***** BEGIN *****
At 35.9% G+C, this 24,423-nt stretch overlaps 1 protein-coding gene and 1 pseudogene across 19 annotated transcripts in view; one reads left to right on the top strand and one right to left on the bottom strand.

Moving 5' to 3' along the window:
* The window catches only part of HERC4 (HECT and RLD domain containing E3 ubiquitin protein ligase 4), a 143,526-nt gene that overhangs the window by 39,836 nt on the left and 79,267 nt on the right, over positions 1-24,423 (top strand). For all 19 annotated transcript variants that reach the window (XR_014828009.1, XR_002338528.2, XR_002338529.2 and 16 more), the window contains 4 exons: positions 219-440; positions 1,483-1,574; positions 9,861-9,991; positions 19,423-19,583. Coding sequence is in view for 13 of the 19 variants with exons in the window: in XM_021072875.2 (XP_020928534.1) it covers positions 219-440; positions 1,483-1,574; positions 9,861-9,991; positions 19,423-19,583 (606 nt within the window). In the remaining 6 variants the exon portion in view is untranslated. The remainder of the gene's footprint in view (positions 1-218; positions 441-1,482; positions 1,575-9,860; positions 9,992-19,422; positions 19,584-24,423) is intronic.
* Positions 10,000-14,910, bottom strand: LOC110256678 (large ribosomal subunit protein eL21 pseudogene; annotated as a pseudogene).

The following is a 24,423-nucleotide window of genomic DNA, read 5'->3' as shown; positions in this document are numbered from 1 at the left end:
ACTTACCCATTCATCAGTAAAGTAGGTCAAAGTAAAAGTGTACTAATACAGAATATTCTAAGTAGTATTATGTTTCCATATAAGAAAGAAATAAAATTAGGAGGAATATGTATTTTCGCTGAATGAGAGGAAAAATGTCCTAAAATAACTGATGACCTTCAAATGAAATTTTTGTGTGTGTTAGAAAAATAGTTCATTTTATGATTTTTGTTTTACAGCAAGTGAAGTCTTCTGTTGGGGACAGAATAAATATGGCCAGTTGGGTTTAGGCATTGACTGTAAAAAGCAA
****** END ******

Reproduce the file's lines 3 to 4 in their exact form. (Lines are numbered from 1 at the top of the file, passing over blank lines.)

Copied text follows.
* The window catches only part of HERC4 (HECT and RLD domain containing E3 ubiquitin protein ligase 4), a 143,526-nt gene that overhangs the window by 39,836 nt on the left and 79,267 nt on the right, over positions 1-24,423 (top strand). For all 19 annotated transcript variants that reach the window (XR_014828009.1, XR_002338528.2, XR_002338529.2 and 16 more), the window contains 4 exons: positions 219-440; positions 1,483-1,574; positions 9,861-9,991; positions 19,423-19,583. Coding sequence is in view for 13 of the 19 variants with exons in the window: in XM_021072875.2 (XP_020928534.1) it covers positions 219-440; positions 1,483-1,574; positions 9,861-9,991; positions 19,423-19,583 (606 nt within the window). In the remaining 6 variants the exon portion in view is untranslated. The remainder of the gene's footprint in view (positions 1-218; positions 441-1,482; positions 1,575-9,860; positions 9,992-19,422; positions 19,584-24,423) is intronic.
* Positions 10,000-14,910, bottom strand: LOC110256678 (large ribosomal subunit protein eL21 pseudogene; annotated as a pseudogene).